Quercus prinoides Willd.

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Credits

Article from Bean's Trees and Shrubs Hardy in the British Isles

Recommended citation
'Quercus prinoides' from the website Trees and Shrubs Online (treesandshrubsonline.org/articles/quercus/quercus-prinoides/). Accessed 2019-06-24.

Genus

Common Names

  • Chinquapin Oak

Other species in genus

Glossary

acorn
Fruit of Quercus; a single-seeded nut set in a woody cupule.
glabrous
Lacking hairs smooth. glabrescent Becoming hairless.

References

There are currently no active references in this article.

Credits

Article from Bean's Trees and Shrubs Hardy in the British Isles

Recommended citation
'Quercus prinoides' from the website Trees and Shrubs Online (treesandshrubsonline.org/articles/quercus/quercus-prinoides/). Accessed 2019-06-24.

A deciduous shrub, spreading by means of root-suckers, and forming dense thickets; young shoots ribbed, not downy. Leaves obovate, tapered at the base, pointed, with four to seven coarse, triangular teeth at each side, 3 to 6 in. long, about two-thirds as wide, dark glossy green and glabrous above, grey and minutely downy beneath; stalk 14 to 12 in. long. Fruits scarcely stalked; acorn up to 34 in. long, nearly half enclosed by the cup.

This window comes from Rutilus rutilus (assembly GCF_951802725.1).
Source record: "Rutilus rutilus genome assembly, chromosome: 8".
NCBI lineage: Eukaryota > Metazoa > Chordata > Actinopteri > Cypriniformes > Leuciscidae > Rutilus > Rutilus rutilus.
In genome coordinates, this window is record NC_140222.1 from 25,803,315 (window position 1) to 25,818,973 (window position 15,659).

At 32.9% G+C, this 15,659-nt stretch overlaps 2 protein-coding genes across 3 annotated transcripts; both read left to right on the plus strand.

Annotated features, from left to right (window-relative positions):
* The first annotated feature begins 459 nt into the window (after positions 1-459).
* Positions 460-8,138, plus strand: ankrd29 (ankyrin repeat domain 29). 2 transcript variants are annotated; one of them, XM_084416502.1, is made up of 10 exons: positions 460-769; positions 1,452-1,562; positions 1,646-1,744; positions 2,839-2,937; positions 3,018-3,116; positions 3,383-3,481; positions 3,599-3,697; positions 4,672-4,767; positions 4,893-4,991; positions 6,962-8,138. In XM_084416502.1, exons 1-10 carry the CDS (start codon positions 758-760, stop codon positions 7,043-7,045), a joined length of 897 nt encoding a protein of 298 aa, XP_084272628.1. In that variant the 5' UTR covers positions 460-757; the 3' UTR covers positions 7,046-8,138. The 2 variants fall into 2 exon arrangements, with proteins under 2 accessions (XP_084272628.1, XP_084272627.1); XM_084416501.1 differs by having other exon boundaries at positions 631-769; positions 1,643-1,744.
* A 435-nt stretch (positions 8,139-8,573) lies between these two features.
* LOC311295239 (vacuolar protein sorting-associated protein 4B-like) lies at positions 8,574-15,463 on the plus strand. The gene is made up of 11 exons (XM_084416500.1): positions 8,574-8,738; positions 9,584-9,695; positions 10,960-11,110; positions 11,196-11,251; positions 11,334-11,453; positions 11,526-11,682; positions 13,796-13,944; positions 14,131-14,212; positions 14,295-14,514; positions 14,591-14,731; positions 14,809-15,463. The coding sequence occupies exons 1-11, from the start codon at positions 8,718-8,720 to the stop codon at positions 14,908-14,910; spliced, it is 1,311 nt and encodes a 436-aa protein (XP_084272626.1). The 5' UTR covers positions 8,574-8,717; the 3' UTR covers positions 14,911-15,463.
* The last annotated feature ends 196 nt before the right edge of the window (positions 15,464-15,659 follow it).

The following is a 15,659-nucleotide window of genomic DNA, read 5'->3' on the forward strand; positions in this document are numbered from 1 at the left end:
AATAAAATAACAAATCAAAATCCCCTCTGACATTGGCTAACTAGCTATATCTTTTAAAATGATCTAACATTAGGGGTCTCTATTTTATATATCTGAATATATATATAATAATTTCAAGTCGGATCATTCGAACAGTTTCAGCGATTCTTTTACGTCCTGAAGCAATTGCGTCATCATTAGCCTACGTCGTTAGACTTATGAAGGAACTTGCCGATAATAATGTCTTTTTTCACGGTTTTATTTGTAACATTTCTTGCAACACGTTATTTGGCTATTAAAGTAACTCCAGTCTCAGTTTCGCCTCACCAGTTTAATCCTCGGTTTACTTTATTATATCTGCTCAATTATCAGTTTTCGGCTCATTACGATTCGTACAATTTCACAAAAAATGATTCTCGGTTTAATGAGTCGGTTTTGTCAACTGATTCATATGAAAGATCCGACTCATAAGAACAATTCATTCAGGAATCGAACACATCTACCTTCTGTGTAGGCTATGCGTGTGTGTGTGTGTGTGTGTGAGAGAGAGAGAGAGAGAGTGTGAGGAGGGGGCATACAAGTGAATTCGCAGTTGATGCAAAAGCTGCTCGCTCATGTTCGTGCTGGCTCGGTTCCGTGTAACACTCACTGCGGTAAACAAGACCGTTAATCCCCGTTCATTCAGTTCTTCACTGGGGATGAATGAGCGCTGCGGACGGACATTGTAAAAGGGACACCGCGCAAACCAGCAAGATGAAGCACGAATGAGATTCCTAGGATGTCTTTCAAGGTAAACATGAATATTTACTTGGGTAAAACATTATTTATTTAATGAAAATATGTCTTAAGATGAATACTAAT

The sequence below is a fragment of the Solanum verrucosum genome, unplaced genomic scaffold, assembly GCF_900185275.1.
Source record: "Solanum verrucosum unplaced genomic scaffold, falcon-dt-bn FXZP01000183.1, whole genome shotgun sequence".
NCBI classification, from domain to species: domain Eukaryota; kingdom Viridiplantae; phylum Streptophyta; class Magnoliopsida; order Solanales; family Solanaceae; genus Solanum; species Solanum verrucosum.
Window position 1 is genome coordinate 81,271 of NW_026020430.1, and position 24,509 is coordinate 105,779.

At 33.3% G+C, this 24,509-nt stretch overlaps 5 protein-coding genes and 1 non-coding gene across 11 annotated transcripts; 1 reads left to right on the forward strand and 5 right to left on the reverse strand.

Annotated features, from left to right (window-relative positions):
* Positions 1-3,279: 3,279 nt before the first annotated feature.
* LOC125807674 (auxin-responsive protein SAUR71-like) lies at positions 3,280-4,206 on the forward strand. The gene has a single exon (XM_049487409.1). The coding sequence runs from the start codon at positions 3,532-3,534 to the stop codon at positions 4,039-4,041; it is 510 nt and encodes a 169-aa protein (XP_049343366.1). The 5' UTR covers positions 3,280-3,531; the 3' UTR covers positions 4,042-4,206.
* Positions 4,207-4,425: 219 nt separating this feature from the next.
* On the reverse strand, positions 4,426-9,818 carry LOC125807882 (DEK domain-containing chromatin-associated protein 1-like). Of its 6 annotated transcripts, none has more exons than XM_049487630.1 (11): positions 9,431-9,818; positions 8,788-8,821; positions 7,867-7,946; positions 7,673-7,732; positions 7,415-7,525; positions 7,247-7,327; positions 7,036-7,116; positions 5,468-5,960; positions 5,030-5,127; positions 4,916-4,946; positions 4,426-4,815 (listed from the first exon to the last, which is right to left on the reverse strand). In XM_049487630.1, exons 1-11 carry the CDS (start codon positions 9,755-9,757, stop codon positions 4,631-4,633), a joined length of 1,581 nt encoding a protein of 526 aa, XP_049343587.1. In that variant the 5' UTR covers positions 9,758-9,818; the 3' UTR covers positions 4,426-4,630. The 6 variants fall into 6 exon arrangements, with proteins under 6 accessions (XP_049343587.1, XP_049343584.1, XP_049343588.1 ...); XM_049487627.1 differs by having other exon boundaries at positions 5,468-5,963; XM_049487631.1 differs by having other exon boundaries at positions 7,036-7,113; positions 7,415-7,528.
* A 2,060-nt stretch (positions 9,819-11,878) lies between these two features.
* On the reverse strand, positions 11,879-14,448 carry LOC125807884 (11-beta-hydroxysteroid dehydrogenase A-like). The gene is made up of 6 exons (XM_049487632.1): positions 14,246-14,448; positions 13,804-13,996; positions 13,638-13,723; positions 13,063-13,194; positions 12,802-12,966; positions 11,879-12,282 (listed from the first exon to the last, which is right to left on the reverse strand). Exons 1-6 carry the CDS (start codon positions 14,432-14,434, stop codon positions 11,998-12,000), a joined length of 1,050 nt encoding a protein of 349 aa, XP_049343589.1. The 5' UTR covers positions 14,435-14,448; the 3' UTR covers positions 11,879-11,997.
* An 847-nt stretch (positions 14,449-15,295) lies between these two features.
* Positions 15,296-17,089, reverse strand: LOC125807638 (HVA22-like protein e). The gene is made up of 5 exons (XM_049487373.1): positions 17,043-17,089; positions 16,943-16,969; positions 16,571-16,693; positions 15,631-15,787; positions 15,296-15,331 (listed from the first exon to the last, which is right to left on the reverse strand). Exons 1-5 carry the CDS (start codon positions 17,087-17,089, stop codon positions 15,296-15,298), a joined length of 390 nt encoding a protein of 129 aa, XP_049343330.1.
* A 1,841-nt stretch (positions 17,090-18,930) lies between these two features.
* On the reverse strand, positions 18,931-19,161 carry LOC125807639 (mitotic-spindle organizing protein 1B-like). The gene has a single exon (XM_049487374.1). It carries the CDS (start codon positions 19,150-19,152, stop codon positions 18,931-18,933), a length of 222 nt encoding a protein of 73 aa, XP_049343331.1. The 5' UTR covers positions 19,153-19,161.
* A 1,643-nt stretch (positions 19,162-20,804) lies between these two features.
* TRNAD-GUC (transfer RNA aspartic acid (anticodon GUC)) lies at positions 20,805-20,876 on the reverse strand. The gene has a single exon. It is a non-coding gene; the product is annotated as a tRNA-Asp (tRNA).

Native of the eastern and central United States; introduced in 1828. It is interesting and curious as a suckering oak, but has little to recommend it for ornament. It is said not to exceed 15 ft in height in the wild, but I have only seen it one-third that height in cultivation, and never bearing acorns.

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